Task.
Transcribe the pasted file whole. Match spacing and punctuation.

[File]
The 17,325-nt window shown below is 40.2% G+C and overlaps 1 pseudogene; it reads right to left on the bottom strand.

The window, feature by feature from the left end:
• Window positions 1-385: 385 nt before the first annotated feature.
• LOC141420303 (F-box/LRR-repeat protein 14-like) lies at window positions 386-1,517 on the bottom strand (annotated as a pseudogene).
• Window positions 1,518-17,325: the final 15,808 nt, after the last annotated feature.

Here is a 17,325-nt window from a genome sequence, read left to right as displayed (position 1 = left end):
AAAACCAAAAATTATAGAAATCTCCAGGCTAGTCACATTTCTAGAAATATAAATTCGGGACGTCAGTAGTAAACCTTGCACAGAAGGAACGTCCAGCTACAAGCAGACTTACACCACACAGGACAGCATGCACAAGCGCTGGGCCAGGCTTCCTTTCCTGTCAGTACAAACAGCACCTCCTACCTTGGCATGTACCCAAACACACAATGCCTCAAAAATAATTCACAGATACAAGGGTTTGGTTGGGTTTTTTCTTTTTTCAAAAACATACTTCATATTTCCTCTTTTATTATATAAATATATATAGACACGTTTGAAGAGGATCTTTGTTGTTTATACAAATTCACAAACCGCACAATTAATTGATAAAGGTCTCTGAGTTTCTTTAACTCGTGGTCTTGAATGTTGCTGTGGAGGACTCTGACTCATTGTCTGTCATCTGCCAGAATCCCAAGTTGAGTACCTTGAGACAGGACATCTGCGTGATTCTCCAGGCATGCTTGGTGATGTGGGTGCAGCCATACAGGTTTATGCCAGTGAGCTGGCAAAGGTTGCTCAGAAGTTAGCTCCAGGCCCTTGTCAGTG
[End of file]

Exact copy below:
The 17,325-nt window shown below is 40.2% G+C and overlaps 1 pseudogene; it reads right to left on the bottom strand.

The window, feature by feature from the left end:
• Window positions 1-385: 385 nt before the first annotated feature.
• LOC141420303 (F-box/LRR-repeat protein 14-like) lies at window positions 386-1,517 on the bottom strand (annotated as a pseudogene).
• Window positions 1,518-17,325: the final 15,808 nt, after the last annotated feature.

Here is a 17,325-nt window from a genome sequence, read left to right as displayed (position 1 = left end):
AAAACCAAAAATTATAGAAATCTCCAGGCTAGTCACATTTCTAGAAATATAAATTCGGGACGTCAGTAGTAAACCTTGCACAGAAGGAACGTCCAGCTACAAGCAGACTTACACCACACAGGACAGCATGCACAAGCGCTGGGCCAGGCTTCCTTTCCTGTCAGTACAAACAGCACCTCCTACCTTGGCATGTACCCAAACACACAATGCCTCAAAAATAATTCACAGATACAAGGGTTTGGTTGGGTTTTTTCTTTTTTCAAAAACATACTTCATATTTCCTCTTTTATTATATAAATATATATAGACACGTTTGAAGAGGATCTTTGTTGTTTATACAAATTCACAAACCGCACAATTAATTGATAAAGGTCTCTGAGTTTCTTTAACTCGTGGTCTTGAATGTTGCTGTGGAGGACTCTGACTCATTGTCTGTCATCTGCCAGAATCCCAAGTTGAGTACCTTGAGACAGGACATCTGCGTGATTCTCCAGGCATGCTTGGTGATGTGGGTGCAGCCATACAGGTTTATGCCAGTGAGCTGGCAAAGGTTGCTCAGAAGTTAGCTCCAGGCCCTTGTCAGTG